Story by Scott Blair of Engineering News Record
Years of drought and other ever-present threats to infrastructure resiliency have spurred the city of Los Angeles to embark on a comprehensive planning effort that city officials and industry observers say is unprecedented in the U.S. in its scale and complexity. If successful, the plan will break down departmental silos and help government agencies and public stakeholders to tackle the city’s many daunting water issues.
“We understand the realities of climate change and earthquakes in Los Angeles, and we have to be ready,” says Mayor Eric Garcetti (D). “We need an integrated water strategy that increases local water supplies and improves water security.”
To achieve that goal, the city is developing One Water LA 2040, which will provide a framework for collaboration among city departments, regional agencies and public stakeholders to integrate management of the city’s potable water, stormwater, wastewater, recycled water and groundwater resources. Once finalized, One Water will encompass $10 billion to $20 billion in water-related projects that provide multiple benefits to the public.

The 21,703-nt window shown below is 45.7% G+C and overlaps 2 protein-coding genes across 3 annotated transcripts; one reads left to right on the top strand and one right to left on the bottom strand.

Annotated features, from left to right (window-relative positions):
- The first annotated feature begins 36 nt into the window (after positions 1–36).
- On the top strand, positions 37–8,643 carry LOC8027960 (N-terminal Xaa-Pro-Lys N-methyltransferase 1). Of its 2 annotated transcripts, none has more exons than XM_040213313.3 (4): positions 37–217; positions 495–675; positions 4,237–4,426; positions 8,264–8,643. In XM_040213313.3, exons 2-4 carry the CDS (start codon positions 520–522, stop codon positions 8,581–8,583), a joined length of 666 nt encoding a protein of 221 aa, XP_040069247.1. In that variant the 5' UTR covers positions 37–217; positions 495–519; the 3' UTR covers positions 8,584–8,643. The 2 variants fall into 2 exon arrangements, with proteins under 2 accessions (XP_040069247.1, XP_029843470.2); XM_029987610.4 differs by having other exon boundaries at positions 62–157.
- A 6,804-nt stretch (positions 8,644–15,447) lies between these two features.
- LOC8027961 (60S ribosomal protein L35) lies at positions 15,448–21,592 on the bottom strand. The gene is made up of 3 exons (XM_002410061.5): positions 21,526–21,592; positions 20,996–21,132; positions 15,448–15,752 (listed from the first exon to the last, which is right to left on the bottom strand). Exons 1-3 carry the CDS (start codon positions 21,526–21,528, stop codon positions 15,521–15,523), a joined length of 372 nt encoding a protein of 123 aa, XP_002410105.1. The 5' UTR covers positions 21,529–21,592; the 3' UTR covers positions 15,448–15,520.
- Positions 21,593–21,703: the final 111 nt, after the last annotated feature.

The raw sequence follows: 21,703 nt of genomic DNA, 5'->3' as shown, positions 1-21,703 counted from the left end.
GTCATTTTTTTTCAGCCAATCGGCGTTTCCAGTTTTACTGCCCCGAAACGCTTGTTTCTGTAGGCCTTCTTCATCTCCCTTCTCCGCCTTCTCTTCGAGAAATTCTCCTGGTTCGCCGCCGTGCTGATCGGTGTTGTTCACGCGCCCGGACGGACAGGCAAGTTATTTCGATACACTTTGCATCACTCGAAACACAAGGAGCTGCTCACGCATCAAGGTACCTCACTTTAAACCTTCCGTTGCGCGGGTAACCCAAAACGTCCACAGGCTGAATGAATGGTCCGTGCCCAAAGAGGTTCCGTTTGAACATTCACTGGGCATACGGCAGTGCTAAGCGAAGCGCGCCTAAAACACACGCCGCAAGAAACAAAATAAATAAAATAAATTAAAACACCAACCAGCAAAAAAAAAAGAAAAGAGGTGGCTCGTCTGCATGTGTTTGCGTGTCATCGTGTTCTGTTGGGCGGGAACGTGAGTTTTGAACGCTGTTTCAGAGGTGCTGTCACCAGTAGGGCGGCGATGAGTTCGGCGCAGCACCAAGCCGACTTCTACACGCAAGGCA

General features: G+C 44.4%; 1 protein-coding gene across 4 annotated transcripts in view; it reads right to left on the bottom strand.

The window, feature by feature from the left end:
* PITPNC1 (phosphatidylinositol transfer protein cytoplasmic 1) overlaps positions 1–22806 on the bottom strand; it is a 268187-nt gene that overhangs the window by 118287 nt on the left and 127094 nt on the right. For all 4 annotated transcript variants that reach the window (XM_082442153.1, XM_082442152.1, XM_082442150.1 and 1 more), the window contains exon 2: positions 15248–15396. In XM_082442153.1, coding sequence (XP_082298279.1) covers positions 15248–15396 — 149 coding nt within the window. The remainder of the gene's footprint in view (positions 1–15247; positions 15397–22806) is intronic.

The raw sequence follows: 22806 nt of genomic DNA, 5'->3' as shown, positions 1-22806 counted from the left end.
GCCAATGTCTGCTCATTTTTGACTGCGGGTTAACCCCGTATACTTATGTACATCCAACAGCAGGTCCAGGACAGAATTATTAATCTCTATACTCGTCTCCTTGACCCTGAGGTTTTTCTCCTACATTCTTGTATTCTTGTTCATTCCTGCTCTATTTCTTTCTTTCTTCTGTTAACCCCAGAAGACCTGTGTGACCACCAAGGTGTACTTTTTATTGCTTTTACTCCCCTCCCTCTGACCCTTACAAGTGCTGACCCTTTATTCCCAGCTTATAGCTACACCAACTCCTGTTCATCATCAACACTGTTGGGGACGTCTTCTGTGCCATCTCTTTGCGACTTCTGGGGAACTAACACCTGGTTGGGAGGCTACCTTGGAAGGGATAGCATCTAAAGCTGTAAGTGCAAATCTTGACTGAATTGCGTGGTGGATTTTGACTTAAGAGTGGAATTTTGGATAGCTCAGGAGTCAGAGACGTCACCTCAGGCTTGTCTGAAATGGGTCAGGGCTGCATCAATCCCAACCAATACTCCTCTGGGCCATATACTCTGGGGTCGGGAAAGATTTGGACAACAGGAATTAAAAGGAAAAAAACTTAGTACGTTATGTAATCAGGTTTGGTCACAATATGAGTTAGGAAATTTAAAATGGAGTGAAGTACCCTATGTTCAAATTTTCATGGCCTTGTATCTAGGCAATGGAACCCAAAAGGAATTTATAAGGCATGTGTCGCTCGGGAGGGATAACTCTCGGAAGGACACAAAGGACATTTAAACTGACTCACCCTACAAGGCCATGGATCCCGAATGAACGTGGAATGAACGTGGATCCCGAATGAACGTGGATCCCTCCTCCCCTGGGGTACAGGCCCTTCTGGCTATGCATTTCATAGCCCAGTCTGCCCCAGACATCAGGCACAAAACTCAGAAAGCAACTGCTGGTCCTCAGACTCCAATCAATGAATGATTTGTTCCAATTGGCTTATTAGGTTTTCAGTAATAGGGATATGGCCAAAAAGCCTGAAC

The multipronged planning team—led by the Los Angeles Bureau of Sanitation (LASAN), which oversees wastewater collection, conveyance and treatment and watershed protection, plus the Los Angeles Dept. of Water and Power (LADWP), the agency responsible for providing potable water to the city’s four million residents—believes that One Water will create a ripple effect throughout many facets of the city.
“Our top priority is no longer just water—it’s improving the quality of life. That’s a shift,” says Adel Hagekhalil, assistant director of LASAN. “Now, we are resource managers, social engineers and environmental and community stewards. We are talking about the economy, jobs and the vitality of the community.”